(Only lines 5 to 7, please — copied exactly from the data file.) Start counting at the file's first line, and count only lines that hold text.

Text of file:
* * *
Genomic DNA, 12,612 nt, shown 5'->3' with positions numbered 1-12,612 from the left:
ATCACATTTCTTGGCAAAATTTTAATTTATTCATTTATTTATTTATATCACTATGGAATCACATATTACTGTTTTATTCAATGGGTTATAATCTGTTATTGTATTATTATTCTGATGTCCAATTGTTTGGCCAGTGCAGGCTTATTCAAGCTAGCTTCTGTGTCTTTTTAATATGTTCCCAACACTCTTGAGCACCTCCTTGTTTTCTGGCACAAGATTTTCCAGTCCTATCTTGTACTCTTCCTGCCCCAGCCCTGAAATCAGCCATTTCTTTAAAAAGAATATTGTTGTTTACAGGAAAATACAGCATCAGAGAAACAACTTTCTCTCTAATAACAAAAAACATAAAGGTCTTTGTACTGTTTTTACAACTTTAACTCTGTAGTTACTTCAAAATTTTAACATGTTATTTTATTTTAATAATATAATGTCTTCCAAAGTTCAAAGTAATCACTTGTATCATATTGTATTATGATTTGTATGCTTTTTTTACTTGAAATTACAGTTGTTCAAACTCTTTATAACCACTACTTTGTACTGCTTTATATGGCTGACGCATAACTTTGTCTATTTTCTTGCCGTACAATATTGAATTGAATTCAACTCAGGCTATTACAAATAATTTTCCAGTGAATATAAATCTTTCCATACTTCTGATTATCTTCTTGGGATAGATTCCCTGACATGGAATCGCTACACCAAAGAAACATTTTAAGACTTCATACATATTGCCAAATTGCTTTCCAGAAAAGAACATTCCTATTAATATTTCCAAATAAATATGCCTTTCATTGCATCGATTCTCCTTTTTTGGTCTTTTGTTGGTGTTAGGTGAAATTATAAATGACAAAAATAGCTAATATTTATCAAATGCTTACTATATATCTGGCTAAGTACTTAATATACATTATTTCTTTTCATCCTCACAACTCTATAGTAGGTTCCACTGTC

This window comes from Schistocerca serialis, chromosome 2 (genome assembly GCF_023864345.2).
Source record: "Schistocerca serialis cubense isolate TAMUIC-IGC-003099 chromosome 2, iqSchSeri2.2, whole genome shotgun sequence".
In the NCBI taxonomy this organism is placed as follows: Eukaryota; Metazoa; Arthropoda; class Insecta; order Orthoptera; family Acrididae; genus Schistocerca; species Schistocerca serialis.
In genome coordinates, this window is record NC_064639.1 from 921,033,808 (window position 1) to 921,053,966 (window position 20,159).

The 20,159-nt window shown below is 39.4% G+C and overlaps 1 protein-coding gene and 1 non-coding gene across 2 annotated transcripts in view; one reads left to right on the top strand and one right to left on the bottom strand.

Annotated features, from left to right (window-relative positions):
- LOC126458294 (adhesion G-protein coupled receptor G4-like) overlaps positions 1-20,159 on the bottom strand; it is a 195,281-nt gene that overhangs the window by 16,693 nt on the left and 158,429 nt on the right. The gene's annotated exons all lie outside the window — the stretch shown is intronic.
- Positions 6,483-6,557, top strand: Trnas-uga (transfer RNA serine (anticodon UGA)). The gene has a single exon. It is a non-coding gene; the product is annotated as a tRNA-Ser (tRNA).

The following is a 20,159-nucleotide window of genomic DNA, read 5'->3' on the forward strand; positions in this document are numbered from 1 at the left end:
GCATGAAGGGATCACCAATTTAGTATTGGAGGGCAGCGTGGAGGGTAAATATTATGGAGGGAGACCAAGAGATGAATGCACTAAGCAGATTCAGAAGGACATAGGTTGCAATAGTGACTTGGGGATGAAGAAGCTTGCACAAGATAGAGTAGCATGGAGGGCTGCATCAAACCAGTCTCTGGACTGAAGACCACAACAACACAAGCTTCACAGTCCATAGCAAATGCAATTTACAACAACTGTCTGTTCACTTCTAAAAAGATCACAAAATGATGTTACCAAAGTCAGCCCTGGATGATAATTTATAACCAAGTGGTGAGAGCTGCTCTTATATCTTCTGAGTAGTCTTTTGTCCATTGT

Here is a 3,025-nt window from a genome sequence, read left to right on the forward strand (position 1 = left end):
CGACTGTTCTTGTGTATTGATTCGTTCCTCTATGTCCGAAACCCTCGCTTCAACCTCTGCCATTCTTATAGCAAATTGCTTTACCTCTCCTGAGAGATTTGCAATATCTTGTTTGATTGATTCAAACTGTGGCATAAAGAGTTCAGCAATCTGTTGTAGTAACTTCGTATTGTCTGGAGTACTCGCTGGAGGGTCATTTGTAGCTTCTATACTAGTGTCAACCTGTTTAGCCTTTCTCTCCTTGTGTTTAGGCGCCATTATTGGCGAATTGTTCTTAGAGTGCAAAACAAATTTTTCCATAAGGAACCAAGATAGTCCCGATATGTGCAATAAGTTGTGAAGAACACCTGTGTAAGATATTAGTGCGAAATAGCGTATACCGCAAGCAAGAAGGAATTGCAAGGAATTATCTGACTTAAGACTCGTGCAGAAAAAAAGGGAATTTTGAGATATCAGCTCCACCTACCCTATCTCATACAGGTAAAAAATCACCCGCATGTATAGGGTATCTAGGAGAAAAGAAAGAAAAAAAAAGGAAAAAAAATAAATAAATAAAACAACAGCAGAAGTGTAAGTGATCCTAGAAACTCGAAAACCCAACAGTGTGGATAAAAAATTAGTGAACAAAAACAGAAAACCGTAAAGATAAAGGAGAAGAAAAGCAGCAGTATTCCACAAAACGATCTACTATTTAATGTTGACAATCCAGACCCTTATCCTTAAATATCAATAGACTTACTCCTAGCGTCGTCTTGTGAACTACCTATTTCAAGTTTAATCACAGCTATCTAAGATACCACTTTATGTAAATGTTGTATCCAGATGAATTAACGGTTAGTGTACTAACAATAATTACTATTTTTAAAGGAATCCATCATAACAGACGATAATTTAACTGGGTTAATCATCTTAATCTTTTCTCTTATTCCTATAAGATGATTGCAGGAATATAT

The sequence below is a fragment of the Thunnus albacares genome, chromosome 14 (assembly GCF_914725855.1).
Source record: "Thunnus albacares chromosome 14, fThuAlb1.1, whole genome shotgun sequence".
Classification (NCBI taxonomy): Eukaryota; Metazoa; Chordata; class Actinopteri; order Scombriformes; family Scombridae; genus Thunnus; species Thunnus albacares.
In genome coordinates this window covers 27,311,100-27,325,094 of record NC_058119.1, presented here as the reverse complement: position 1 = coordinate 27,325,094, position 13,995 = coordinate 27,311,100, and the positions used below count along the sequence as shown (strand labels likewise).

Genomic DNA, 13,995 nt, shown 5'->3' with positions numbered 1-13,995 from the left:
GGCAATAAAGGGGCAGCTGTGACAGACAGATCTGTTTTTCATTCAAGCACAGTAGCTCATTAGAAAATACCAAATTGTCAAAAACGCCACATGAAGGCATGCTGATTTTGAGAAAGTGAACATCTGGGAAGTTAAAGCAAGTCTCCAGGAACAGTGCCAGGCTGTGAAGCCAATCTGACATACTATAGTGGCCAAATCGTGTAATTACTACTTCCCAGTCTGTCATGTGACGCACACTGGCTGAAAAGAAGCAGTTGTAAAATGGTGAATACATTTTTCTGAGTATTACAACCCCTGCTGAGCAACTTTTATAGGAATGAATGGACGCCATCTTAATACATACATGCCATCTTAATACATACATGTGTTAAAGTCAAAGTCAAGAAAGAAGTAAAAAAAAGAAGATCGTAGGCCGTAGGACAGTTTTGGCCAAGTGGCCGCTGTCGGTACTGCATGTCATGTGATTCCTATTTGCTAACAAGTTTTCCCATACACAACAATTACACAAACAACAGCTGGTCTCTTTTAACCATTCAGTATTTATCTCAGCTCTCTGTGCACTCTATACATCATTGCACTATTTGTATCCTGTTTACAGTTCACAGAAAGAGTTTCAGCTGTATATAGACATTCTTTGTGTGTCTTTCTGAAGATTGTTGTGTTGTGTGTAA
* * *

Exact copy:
In the NCBI taxonomy this organism is placed as follows: Eukaryota; Metazoa; Arthropoda; class Insecta; order Orthoptera; family Acrididae; genus Schistocerca; species Schistocerca serialis.
In genome coordinates, this window is record NC_064639.1 from 921,033,808 (window position 1) to 921,053,966 (window position 20,159).

The 20,159-nt window shown below is 39.4% G+C and overlaps 1 protein-coding gene and 1 non-coding gene across 2 annotated transcripts in view; one reads left to right on the top strand and one right to left on the bottom strand.